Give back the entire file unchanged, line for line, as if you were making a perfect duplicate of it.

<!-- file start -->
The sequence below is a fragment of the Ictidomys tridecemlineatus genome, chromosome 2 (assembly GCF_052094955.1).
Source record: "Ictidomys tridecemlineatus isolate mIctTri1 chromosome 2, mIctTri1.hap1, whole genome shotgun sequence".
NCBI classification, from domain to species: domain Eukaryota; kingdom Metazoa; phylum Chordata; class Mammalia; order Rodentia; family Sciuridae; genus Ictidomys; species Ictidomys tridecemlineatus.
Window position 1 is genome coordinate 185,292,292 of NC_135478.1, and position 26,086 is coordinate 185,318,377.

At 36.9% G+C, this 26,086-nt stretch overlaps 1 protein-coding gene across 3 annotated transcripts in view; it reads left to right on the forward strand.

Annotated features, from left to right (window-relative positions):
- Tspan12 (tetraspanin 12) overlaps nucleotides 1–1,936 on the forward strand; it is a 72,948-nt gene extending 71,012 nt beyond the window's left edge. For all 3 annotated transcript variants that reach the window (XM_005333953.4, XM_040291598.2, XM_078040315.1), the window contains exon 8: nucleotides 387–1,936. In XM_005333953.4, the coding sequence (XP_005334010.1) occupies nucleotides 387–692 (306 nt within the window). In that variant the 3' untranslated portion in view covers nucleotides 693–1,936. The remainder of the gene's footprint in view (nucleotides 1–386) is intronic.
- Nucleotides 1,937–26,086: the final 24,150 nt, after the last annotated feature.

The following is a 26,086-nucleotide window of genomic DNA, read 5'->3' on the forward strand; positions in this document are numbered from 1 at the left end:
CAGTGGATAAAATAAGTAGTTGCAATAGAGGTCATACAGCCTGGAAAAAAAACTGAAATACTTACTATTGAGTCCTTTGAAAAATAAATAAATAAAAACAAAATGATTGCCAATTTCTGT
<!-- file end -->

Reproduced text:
The sequence below is a fragment of the Ictidomys tridecemlineatus genome, chromosome 2 (assembly GCF_052094955.1).
Source record: "Ictidomys tridecemlineatus isolate mIctTri1 chromosome 2, mIctTri1.hap1, whole genome shotgun sequence".
NCBI classification, from domain to species: domain Eukaryota; kingdom Metazoa; phylum Chordata; class Mammalia; order Rodentia; family Sciuridae; genus Ictidomys; species Ictidomys tridecemlineatus.
Window position 1 is genome coordinate 185,292,292 of NC_135478.1, and position 26,086 is coordinate 185,318,377.

At 36.9% G+C, this 26,086-nt stretch overlaps 1 protein-coding gene across 3 annotated transcripts in view; it reads left to right on the forward strand.

Annotated features, from left to right (window-relative positions):
- Tspan12 (tetraspanin 12) overlaps nucleotides 1–1,936 on the forward strand; it is a 72,948-nt gene extending 71,012 nt beyond the window's left edge. For all 3 annotated transcript variants that reach the window (XM_005333953.4, XM_040291598.2, XM_078040315.1), the window contains exon 8: nucleotides 387–1,936. In XM_005333953.4, the coding sequence (XP_005334010.1) occupies nucleotides 387–692 (306 nt within the window). In that variant the 3' untranslated portion in view covers nucleotides 693–1,936. The remainder of the gene's footprint in view (nucleotides 1–386) is intronic.
- Nucleotides 1,937–26,086: the final 24,150 nt, after the last annotated feature.

The following is a 26,086-nucleotide window of genomic DNA, read 5'->3' on the forward strand; positions in this document are numbered from 1 at the left end:
CAGTGGATAAAATAAGTAGTTGCAATAGAGGTCATACAGCCTGGAAAAAAAACTGAAATACTTACTATTGAGTCCTTTGAAAAATAAATAAATAAAAACAAAATGATTGCCAATTTCTGT